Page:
Translation: Let’s trust the professionals

Posted on July 22, 2019

Like you, I wouldn’t ask a friend to fix my car just because he likes to tinker, or ask someone to prepare my income tax return just because she’s good with numbers. It’s the same with translation: it’s crucial to entrust your English texts to a professional translator.

I live in Toronto, where there are few Francophones and even fewer fluently bilingual people. This state of affairs can result in some pretty comical situations in everyday life, but especially at the office.

There are pros and cons of machine translation

Reluctant to bother me for “simple” translations, my Anglophone colleagues are increasingly relying on machine translation tools to come up with a quick translation for a sentence. Just hearing the words “machine translation” makes me cringe. Let’s get something straight: machine translation has its advantages, but it has a lot of limitations, too. The software just needs to misinterpret one word, and you end up with a sentence that’s completely absurd. Of all the nonsensical things I’ve ever seen, my favourite is still a website’s home page button, which had been translated into French by the word Domicile instead of Accueil! As you can well imagine, my eyes almost popped out of their sockets when I saw that mistake!

Asking a Francophone for help may not be a good idea

Maybe some of your colleagues, acquaintances, neighbours and friends speak French as a mother tongue, but that fact doesn’t make them translators! In fact, knowing how to speak French is one thing, but knowing how to write it correctly is something else. And we all know that the French language is full of subtleties, exceptions and traps that turn it into a minefield for anyone who hasn’t mastered it. Bilingual Francophones are not necessarily capable of translating a text, and they don’t necessarily want to, either.

Translation isn’t just replacing one word with another

We’ve all seen bad translations before. And no one appreciates poor-quality service, even if it was inexpensive. That’s why it’s important to make an informed choice and opt for an experienced translator, with genuine expertise. Canada is lucky enough to have excellent translation associations, including the Association of Translators and Interpreters of Ontario and the Ordre des traducteurs, terminologues et interprètes agréés du Québec, as well as many others. I recommend that you use them to find a professional!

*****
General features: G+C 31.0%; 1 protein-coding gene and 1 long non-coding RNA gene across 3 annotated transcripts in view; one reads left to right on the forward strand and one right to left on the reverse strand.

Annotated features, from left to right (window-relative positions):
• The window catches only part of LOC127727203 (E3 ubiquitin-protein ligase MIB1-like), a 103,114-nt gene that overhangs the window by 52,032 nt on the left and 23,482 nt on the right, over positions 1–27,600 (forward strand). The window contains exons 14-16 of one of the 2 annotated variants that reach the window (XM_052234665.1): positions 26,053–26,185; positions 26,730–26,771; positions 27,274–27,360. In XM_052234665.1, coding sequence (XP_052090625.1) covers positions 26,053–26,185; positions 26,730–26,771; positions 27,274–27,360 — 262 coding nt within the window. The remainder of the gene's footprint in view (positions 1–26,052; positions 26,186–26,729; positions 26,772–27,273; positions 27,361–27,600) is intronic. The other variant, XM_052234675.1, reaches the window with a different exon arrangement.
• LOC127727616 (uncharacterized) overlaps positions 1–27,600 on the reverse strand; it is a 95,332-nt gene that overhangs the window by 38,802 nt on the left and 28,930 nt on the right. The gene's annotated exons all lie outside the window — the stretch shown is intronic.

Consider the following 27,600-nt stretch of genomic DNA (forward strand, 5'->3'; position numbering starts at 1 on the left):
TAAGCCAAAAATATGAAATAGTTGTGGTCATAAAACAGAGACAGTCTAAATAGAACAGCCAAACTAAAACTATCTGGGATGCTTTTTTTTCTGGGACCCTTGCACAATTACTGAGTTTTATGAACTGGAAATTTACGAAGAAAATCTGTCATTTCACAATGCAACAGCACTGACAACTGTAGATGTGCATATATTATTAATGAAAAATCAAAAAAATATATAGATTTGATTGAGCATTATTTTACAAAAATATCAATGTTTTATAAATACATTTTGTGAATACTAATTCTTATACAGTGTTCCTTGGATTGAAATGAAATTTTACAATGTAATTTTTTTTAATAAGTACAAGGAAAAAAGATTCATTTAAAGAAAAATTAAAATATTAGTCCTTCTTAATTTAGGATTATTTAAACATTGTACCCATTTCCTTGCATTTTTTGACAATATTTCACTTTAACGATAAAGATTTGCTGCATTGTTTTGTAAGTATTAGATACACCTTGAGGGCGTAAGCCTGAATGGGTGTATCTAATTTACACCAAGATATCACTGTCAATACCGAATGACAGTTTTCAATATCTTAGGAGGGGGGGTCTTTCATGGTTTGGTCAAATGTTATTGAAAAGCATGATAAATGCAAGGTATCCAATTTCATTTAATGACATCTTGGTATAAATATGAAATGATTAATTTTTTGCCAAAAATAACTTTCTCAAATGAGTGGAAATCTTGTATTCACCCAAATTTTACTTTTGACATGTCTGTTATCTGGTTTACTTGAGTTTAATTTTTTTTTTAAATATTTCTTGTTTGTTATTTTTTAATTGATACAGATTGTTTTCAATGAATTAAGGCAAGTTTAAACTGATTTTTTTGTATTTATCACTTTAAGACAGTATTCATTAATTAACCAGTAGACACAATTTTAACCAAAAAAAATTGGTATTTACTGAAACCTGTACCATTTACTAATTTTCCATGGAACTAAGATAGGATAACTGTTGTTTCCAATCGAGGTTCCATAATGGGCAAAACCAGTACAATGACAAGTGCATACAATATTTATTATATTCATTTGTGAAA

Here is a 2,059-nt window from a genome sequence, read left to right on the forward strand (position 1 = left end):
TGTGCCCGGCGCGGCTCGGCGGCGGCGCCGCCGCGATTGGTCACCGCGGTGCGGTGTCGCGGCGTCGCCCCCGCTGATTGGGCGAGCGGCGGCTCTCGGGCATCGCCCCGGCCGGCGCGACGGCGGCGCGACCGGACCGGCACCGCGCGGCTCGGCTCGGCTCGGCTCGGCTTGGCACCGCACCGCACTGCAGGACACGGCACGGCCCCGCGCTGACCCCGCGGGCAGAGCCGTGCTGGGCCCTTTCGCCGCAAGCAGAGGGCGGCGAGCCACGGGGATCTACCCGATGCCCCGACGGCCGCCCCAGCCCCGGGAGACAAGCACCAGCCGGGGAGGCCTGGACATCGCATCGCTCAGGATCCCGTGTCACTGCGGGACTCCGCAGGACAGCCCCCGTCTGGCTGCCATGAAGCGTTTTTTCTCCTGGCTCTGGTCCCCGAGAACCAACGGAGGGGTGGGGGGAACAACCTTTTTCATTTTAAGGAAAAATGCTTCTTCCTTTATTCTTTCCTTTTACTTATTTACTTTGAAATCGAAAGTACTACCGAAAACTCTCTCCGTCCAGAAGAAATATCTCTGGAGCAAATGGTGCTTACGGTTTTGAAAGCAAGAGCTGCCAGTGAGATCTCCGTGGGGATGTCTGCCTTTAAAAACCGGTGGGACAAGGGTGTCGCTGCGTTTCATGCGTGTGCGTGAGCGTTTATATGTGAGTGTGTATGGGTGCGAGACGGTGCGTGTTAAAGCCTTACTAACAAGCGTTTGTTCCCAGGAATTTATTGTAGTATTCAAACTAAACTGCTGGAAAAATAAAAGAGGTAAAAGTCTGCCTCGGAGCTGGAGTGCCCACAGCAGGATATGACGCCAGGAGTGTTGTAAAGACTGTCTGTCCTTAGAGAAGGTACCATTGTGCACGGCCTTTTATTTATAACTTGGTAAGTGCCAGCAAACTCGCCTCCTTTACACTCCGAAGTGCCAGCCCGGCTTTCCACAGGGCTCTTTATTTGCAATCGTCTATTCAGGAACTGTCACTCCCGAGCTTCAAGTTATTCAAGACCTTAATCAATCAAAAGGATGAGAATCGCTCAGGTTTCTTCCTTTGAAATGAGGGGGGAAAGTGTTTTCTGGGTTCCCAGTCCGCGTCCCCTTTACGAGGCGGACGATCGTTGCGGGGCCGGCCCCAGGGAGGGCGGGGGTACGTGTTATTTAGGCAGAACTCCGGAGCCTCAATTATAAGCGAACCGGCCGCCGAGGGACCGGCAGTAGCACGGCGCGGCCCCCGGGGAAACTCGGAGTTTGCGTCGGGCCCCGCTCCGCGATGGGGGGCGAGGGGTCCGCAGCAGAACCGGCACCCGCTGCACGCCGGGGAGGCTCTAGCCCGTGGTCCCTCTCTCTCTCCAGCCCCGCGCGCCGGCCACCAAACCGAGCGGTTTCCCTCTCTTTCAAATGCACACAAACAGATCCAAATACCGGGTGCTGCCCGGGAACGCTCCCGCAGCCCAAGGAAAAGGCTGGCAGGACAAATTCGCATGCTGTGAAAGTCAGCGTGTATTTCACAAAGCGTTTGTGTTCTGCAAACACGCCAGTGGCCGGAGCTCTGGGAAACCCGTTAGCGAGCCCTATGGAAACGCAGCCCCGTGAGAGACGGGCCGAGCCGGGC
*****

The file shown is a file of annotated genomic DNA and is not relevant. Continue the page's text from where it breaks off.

What does it mean to be a professional translator?

What are the characteristics of professional translators? Here’s a short list for your enlightenment, but note that translators do not have to meet all the criteria below to give excellent service.

  • They have studied translation or have equivalent training.
  • They are members of a professional translators’ association.
  • They translate into their mother tongue and have an excellent knowledge of spelling, grammar and syntax.
  • They are experts who translate texts on subjects and in fields they are familiar with, whether architecture, engineering or the arts. This expertise means that they are proficient in a technical language that uses very precise vocabulary, rather than approximate terms. For example, you wouldn’t ask a literary translator to translate a financial statement.
  • They choose correct terminology by using data banks such as TERMIUM Plus® and the Grand dictionnaire terminologique (in French only).
  • They use a wide variety of writing tools. My favourite tools in French are Clés de la rédaction, the Rouleau des prépositions and the Dictionnaire des cooccurrences.
  • They ask questions about the text to make sure they have understood it correctly, and they sometimes find inconsistencies in the source document.

And what about you? I’m sure you’ve come across some bad translations yourself … So share some gems with me in the comments section. I’m looking forward to reading them!

Translated by: Josephine Versace, Language Portal of Canada


The opinions expressed in posts and comments published on the Our Languages blog are solely those of the authors and commenters and do not necessarily reflect the views of the Language Portal of Canada.

Get to know Alexandra Martin-Roche

Alexandra Martin-Roche

Alexandra Martin-Roche holds a master’s in translation, and is an ATIO-certified translator and a member of Editors Canada with 18 years of professional experience in both the private and freelance sectors. She loves linguistic challenges and is always on the lookout for errors that might slip into texts (whether in a favourite magazine or a restaurant menu.) She provides linguistic services in English-to-French translation, as well as in editing, proofreading and comparative revision.